Archive for the ‘consumer education campaign’ Tag

September is National Preparedness Month: Make Sure Your Car is Ready if Disaster Hits

Would your car be ready if you had to leave at a moment’s notice? If you were stranded in your car, would you be prepared? During National Preparedness Month in September, the non-profit Car Care Council is reminding drivers of the importance of regular maintenance and do-it-yourself checks, as well as a stocked emergency kit.

“Emergencies and natural disasters come in a variety of forms, and you don’t always have time to prepare,” said Rich White, executive director, Car Care Council. “It is important and gives you peace of mind to know that your vehicle is always ready for the task.”

The Car Care Council recommends checking the following to make sure your car is ready for the unexpected:

Tire Tread: Tire tread helps your car grip the road. Having low tire tread is especially dangerous when driving in wet, flood-like, snowy or icy conditions. Check your tread easily with a penny.

Tire pressure: Pressure that is too low or too high can affect gas mileage, tread wear and vehicle performance. Check your tires once a month when they are still cold, using the PSI (pounds per square inch) number located on the driver door or in the owner’s manual.

Fluids Check: Check your car’s fluids once a month or take a peek when you fill the gas tank. Top off fluids, such as your oil and coolant, and visit a technician if you suspect a leak.

Belts: A broken engine belt can literally stop you in your tracks. Look for signs of excessive wear or looseness.

Brakes: Your vehicle’s brakes are very important for safety; make sure they are ready in any condition. Have your brakes inspected by a technician once a year, and be aware of any signs of brake trouble, including noise, pulling and vibration while braking.

Battery: Even in a non-emergency, it is stressful when your car does not start. Extreme temperatures, such as summer and winter, can wear the battery. A technician can test that the battery is charging at the correct rate. If your battery is three years or older, it may need to be replaced.

Emergency Kit: A vehicle emergency kit should include jumper cables, a road atlas, first-aid kit, flashlight with extra batteries, water, non-perishable food and blankets. Keep a copy of the Car Care Council’s new Car Care Guide in your glove box for information on vehicle systems and maintenance. Order your free copy online at http://www.carcare.org/car-care-guide.

For more information on how to stay safe behind the wheel when a disaster hits, download the information sheet from the American Public Health Association’s Get Ready program: http://www.getreadyforflu.org/facts/DrivingDisastersWeb.pdf.

The Car Care Council is the source of information for the “Be Car Care Aware” consumer education campaign promoting the benefits of regular vehicle care, maintenance and repair to consumers. For a free copy of the council’s popular Car Care Guide or for more information, visit http://www.carcare.org.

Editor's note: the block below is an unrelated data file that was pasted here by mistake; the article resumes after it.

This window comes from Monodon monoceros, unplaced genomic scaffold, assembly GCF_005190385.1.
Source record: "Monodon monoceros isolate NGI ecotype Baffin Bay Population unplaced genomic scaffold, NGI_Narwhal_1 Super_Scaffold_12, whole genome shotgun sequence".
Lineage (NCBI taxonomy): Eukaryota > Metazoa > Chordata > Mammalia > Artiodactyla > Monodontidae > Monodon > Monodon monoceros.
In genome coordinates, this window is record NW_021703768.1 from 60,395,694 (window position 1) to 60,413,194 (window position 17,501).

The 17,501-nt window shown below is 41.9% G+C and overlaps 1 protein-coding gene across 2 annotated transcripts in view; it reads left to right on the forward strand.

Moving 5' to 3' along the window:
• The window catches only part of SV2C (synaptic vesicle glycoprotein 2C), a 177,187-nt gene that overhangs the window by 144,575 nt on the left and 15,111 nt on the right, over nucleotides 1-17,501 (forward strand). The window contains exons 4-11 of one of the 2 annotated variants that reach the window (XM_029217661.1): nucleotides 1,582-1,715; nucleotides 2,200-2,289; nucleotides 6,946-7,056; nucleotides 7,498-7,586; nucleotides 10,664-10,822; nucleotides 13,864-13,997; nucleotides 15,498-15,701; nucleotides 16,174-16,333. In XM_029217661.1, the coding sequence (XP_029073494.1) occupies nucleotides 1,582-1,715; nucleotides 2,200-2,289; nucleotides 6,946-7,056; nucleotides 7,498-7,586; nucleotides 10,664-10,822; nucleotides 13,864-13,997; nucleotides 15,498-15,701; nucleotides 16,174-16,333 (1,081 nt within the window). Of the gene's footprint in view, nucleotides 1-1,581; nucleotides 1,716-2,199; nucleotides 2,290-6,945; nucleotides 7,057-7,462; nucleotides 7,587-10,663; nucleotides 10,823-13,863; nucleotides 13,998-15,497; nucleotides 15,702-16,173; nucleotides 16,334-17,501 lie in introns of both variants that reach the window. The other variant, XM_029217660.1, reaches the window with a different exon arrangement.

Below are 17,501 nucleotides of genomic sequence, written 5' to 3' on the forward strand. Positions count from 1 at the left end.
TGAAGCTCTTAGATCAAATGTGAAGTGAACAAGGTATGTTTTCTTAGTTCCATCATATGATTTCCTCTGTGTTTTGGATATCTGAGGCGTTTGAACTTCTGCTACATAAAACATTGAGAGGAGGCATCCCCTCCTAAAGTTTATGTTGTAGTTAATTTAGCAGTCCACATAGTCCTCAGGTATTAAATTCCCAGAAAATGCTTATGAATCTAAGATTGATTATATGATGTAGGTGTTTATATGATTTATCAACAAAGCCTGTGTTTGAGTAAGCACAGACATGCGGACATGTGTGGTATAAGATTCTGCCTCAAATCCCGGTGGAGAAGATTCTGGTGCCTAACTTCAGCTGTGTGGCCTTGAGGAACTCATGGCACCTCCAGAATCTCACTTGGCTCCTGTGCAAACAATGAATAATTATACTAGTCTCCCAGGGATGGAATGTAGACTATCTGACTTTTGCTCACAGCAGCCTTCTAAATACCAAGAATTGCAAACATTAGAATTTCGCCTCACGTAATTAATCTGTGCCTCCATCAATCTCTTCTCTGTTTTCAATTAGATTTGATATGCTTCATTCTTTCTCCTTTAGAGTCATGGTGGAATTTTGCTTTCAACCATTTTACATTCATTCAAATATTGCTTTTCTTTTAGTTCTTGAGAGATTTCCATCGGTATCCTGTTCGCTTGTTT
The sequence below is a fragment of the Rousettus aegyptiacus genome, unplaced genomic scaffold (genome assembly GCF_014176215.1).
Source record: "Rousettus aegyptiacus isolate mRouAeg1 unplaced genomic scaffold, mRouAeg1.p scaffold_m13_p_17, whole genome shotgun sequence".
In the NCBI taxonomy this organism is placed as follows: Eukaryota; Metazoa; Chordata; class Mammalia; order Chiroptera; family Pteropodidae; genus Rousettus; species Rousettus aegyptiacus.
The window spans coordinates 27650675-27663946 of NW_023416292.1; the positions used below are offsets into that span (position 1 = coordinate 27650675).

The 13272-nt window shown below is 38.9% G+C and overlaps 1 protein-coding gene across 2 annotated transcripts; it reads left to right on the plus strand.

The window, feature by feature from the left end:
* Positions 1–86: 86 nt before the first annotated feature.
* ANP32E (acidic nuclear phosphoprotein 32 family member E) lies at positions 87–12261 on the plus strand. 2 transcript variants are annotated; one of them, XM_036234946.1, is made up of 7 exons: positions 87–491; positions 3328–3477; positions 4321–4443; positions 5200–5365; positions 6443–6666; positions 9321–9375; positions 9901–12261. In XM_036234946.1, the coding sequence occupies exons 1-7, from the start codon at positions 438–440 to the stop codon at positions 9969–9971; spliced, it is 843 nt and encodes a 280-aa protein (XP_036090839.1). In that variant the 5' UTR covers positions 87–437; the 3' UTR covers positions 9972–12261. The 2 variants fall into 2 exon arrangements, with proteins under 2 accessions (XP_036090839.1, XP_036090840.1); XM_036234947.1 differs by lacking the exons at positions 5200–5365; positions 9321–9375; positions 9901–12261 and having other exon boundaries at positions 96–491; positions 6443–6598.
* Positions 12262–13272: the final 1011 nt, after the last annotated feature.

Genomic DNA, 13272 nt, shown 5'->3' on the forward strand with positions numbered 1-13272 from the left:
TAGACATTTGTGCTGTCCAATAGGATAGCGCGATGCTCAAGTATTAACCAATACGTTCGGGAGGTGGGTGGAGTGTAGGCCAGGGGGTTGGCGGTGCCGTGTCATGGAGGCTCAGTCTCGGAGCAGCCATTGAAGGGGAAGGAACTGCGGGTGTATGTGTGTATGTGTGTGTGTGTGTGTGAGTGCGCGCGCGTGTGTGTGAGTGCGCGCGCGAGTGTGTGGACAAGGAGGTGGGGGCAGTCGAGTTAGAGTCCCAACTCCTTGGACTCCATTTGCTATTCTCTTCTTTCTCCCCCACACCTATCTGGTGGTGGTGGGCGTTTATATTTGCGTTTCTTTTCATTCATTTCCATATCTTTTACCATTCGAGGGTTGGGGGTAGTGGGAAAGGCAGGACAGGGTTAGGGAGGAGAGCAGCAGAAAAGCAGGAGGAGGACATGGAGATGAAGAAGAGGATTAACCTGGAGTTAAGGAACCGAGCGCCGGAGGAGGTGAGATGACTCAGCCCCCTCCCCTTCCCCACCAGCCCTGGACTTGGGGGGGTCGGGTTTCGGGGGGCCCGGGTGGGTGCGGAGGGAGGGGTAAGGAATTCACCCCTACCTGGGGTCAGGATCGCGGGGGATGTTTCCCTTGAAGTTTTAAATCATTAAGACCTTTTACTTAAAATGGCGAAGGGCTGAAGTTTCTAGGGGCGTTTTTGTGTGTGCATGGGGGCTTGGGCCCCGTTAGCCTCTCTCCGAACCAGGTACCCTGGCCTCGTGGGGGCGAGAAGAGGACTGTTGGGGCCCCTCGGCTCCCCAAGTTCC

Read more at: http://www.carcare.org/2014/09/september-national-preparedness-month-make-sure-car-ready-disaster-hits/

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Six Vehicle Warning Signs Your Nose Can Recognize

Most vehicles start out with a “new car smell,” but there are other specific odors that motorists should never ignore. Identifying these suspect smells early on can help car owners be car care aware and avoid the hassle and expense of an unexpected breakdown, says the Car Care Council.

“Unusual smells can be the sign of serious, and potentially costly, trouble for your vehicle. By acting quickly and making necessary repairs, you’ll be able to breathe easy knowing there is no harmful damage to your car,” said Rich White, executive director, Car Care Council.

The Car Care Council recommends a sniff test of your vehicle to identify any unusual smells, including the following six warning signs:

1.  The smell of burnt rubber could be slipping drive belts or misplaced loose hoses that might be rubbing against rotating accessory drive pulleys. Do not reach in if the engine compartment is hot.

2.  The smell of hot oil could mean that oil is leaking onto the exhaust system. To verify the leak, look for oil on the pavement or smoke coming from the engine area.

3.  The smell of gasoline is likely the sign of a gas leak in some area of the vehicle such as a fuel injector line or the fuel tank. Any smell of fuel can result in a possible fire hazard, so immediate attention should be given.

4.  The sweet smell of syrup may be a sign that your car is leaking engine coolant from a leaky component related to the car’s cooling system. Do not open the radiator cap when it is hot.

5.  The smell of burning carpet could be a sign of brake trouble and a safety hazard. Have your brakes checked right away, especially if this smell is happening during normal driving conditions.

6.  The smell of rotten eggs is never a good one and, if you smell it coming from your vehicle, it could mean a problem with your catalytic converter not converting the hydrogen sulfide in the exhaust to sulfur dioxide properly. This smell can also be attributed to a poor running engine, causing the catalytic converter to become overloaded and fail due to meltdown.

“When you smell any peculiar odor, you should not ignore it. Instead bring your vehicle to a professional service technician that you trust to get an informed opinion on the nature of the odor,” concluded White.

The Car Care Council is the source of information for the “Be Car Care Aware” consumer education campaign promoting the benefits of regular vehicle care, maintenance and repair to consumers. For a copy of the council’s Car Care Guide or for more information, visit www.carcare.org.

As read on: http://www.carcare.org/2013/08/six-vehicle-warning-signs-your-nose-can-recognize/